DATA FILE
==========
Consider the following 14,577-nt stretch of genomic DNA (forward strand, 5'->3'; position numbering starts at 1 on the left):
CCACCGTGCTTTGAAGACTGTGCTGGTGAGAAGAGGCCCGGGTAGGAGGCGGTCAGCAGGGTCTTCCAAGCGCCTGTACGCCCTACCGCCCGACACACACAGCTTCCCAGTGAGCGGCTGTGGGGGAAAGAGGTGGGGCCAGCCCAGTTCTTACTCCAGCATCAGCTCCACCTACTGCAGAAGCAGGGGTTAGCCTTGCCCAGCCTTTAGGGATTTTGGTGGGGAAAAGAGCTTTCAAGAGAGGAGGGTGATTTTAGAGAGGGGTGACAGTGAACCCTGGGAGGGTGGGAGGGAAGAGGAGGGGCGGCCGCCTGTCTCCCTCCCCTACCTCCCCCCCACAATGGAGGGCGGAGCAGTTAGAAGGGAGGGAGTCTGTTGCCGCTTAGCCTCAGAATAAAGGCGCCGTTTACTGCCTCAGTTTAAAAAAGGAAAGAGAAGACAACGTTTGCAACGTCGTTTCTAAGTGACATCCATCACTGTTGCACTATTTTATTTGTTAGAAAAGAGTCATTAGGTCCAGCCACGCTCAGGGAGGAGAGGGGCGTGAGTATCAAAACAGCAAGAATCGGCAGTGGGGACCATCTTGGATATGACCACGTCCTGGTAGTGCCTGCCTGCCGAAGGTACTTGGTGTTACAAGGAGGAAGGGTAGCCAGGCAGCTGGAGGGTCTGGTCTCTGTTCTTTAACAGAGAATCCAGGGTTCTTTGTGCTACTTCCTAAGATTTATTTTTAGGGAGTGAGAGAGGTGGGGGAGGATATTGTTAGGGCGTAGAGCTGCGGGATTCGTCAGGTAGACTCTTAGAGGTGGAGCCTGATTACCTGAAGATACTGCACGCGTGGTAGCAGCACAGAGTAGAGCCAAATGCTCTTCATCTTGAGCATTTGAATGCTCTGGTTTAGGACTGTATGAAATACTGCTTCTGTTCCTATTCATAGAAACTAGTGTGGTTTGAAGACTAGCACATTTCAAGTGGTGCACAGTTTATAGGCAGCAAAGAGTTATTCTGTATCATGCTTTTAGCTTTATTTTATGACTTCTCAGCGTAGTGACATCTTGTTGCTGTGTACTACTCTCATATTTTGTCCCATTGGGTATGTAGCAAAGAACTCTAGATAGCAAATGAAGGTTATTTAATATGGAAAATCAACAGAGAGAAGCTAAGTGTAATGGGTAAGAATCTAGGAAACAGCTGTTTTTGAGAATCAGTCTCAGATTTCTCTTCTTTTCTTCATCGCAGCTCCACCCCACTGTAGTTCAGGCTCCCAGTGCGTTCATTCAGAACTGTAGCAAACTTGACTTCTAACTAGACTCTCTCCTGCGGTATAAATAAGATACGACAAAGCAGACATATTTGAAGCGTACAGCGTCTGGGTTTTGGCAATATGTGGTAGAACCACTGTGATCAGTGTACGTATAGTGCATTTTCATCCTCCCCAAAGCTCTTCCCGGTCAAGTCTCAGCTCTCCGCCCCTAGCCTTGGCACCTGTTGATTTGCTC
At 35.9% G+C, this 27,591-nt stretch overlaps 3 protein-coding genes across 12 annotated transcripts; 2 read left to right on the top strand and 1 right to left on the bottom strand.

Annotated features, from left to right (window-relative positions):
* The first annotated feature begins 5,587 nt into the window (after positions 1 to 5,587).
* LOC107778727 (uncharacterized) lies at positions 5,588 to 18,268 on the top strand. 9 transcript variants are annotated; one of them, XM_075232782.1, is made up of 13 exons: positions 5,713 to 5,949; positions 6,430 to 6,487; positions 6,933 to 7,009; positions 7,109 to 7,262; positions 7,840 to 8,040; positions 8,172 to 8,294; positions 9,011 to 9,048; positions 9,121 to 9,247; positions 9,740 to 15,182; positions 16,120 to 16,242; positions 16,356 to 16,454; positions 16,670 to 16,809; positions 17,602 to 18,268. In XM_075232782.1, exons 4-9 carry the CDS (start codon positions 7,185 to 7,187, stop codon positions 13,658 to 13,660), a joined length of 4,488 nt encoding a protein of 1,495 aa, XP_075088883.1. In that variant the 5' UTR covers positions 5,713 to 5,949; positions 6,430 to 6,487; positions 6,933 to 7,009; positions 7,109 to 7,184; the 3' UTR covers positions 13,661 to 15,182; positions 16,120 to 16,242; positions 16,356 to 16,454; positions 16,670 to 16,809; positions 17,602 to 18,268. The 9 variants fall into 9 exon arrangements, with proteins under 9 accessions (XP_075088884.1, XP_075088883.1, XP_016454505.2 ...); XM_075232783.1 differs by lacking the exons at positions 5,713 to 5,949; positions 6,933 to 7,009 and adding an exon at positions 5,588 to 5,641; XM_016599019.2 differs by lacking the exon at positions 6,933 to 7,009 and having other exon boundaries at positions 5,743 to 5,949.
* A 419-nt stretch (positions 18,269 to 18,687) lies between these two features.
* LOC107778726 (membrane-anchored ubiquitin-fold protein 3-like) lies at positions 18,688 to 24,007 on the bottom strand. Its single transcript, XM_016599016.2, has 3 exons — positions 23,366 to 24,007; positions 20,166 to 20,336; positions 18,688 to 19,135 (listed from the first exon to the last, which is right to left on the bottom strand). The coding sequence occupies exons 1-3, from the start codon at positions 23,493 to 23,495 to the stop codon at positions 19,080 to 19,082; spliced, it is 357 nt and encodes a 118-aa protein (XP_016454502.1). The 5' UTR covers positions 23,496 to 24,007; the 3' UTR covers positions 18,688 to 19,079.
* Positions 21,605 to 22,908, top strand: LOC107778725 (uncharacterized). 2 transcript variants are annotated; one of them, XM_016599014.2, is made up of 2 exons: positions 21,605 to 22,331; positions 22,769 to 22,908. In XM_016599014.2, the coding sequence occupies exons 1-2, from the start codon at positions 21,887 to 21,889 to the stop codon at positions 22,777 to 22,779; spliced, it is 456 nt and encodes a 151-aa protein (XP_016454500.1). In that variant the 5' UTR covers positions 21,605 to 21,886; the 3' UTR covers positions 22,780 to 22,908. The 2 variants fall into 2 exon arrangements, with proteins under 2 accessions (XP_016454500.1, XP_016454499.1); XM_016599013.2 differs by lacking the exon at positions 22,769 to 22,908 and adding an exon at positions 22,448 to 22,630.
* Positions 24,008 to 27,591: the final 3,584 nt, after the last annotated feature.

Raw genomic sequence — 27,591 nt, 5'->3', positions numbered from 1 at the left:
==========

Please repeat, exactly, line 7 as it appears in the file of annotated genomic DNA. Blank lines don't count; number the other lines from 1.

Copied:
* A 419-nt stretch (positions 18,269 to 18,687) lies between these two features.